Abbie swaps her soul for Katrina’s (BAD IDEA. BAD IDEA.) and stays behind as the two of them go back into the world. At which point things get super extra crazy. I mean, even for this show, which starts at crazy, they go ahead and yank the dial all the way up to BATSHIT WHAAAAAT I CAN’T EVEN. So, if you haven’t seen it yet, don’t read past this line, because it’s nothin’ but spoilers all the way down.

As Jenny’s trying to call Abbie and warn her about their true enemy, Headless shows up! And shoots the car!!!! Causing a massive crash that leaves Jenny at the very least pretty messed up and bleeding from a head wound.

Meanwhile, Abbie’s in a dollhouse in purgatory. This is the dollhouse:

All right. That’s it. Fuck you, show.

Hey, hey I didn’t mean that.

I’m sorry. Come here, gimme a hug, and let’s get through this together. She confers with her personified trapped memories about What Really Happened in the Forest That Day. And what happened was that she and Jenny saw War rise. Oh, and War? Ou know him already. He’s Henry Parish, and he just happens to have Ichabod and Katrina are bound to trees:

So he can reveal that he’s also their son, Jeremy. And then he decides to make Conor look like the most loving progeny ever, and actually calls Moloch his true father.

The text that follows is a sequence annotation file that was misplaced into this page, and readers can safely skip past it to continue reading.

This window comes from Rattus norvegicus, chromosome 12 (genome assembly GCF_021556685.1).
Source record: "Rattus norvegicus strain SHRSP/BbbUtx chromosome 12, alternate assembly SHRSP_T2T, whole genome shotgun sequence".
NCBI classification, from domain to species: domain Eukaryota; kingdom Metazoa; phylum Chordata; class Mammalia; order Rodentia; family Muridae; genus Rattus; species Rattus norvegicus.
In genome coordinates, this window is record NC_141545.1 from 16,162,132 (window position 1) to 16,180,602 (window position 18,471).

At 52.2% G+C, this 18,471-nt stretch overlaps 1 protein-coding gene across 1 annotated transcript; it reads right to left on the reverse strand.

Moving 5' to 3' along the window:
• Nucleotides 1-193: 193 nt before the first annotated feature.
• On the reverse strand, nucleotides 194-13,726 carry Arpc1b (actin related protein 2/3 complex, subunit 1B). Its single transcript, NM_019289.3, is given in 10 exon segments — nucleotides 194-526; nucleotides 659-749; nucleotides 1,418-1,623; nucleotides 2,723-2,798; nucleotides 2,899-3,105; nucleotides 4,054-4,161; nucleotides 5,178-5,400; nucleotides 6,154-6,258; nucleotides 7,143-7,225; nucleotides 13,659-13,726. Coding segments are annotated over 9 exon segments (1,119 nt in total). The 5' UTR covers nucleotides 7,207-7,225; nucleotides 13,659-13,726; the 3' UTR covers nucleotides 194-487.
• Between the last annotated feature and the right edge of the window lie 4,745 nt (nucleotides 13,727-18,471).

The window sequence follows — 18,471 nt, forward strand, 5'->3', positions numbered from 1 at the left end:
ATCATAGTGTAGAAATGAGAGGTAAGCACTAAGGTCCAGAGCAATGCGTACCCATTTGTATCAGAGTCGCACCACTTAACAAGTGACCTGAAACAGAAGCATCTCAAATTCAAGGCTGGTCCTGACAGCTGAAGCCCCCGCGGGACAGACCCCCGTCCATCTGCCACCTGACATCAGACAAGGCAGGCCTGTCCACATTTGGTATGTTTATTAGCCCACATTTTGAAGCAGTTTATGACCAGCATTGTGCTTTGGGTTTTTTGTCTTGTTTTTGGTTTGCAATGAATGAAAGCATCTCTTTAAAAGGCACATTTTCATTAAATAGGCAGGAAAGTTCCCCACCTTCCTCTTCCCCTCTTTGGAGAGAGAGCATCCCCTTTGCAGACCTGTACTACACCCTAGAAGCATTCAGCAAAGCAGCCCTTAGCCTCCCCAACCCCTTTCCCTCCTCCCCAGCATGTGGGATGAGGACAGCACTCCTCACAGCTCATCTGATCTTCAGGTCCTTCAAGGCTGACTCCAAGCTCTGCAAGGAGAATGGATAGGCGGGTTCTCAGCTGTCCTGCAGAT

Henry/Jeremy/War, you’re a dick. You sold out Mr. Potato Horror, and you suck. But wait there’s more! He gives his mom to Headless! He drops Ichabod into a grave! He breaks the seal while Ichabod screams!

And then: Sleepy Hollow will return in Fall 2014.

GAAAAAHHHHHHHHHHHH.  

So, I’ll try to sort through some thoughts here…

 

Abbie Struggles With…Anything?
Abbie and Jenny reaffirm their sisterhood, and Jenny promises to come get her. Where Katrina’s safe space is the church where she prays for Jeremy (which clearly didn’t work too well…) Abbie’s is the dollhouse she and her sister used to play with. The detail that they found it in a dumpster is kind of amazing. This is a show where the people standing between the world and apocalypse are two African-American women from a poor, abusive background, and a time-traveling British snob who renounced his family and nation to fight for America’s ideals.

Abbie’s biggest struggle was with her own concerns about Ichabod’s betrayal, which ended up playing into everything, because her decision to trust him led to their separation.

 

Ichabod’s struggles with modernity:
He learns how to use a cellphone! He learns emoji! He wants an upgrade! He talks to Siri about his undying love for Katrina! And he wanders into a Revolutionary War reenactment to buy some new clothes.

 

Daddy Issues
When Ichabod and Abbie get to Purgatory, their greatest temptation is to have a father figure who tells them he’s proud of them. Abbie’s rejection of Corbin puts a new level of scar tissue on their relationship. Ichabod quietly tells his father that he still loves him, even though he’s been disowned. Henry’s true motivation is vengeance against parents who abandoned him, and that “Moloch is my true father” thing sort of pins more of his issues on Ichabod—which is deeply unfair, since Ichabod was dead at the time. Jenny and Abbie both suffered at the hand of an alcoholic father who then left them with a crazy Season 2 plot point mom. And against all of these deadbeats stands Capt. Irving, who will literally do anything to protect his daughter.